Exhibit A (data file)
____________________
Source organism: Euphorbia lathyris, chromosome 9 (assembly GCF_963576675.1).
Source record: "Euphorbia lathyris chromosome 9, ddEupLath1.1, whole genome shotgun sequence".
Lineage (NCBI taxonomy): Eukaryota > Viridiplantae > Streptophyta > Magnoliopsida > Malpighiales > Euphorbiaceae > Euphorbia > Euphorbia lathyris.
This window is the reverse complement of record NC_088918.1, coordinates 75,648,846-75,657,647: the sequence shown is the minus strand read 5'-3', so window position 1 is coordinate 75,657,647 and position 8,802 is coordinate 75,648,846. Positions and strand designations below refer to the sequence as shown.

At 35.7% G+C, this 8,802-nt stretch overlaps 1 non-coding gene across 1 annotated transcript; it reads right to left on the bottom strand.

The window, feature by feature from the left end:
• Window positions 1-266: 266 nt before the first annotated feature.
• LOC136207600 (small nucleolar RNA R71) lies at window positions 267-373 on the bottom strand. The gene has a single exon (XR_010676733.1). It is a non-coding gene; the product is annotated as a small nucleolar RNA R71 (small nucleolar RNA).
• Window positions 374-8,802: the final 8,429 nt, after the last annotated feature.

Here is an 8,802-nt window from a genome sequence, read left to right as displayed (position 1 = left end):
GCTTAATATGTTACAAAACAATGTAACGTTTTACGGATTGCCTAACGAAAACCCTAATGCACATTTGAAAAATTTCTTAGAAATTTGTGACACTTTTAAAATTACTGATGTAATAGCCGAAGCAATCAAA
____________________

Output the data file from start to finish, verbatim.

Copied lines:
Source organism: Euphorbia lathyris, chromosome 9 (assembly GCF_963576675.1).
Source record: "Euphorbia lathyris chromosome 9, ddEupLath1.1, whole genome shotgun sequence".
Lineage (NCBI taxonomy): Eukaryota > Viridiplantae > Streptophyta > Magnoliopsida > Malpighiales > Euphorbiaceae > Euphorbia > Euphorbia lathyris.
This window is the reverse complement of record NC_088918.1, coordinates 75,648,846-75,657,647: the sequence shown is the minus strand read 5'-3', so window position 1 is coordinate 75,657,647 and position 8,802 is coordinate 75,648,846. Positions and strand designations below refer to the sequence as shown.

At 35.7% G+C, this 8,802-nt stretch overlaps 1 non-coding gene across 1 annotated transcript; it reads right to left on the bottom strand.

The window, feature by feature from the left end:
• Window positions 1-266: 266 nt before the first annotated feature.
• LOC136207600 (small nucleolar RNA R71) lies at window positions 267-373 on the bottom strand. The gene has a single exon (XR_010676733.1). It is a non-coding gene; the product is annotated as a small nucleolar RNA R71 (small nucleolar RNA).
• Window positions 374-8,802: the final 8,429 nt, after the last annotated feature.

Here is an 8,802-nt window from a genome sequence, read left to right as displayed (position 1 = left end):
GCTTAATATGTTACAAAACAATGTAACGTTTTACGGATTGCCTAACGAAAACCCTAATGCACATTTGAAAAATTTCTTAGAAATTTGTGACACTTTTAAAATTACTGATGTAATAGCCGAAGCAATCAAA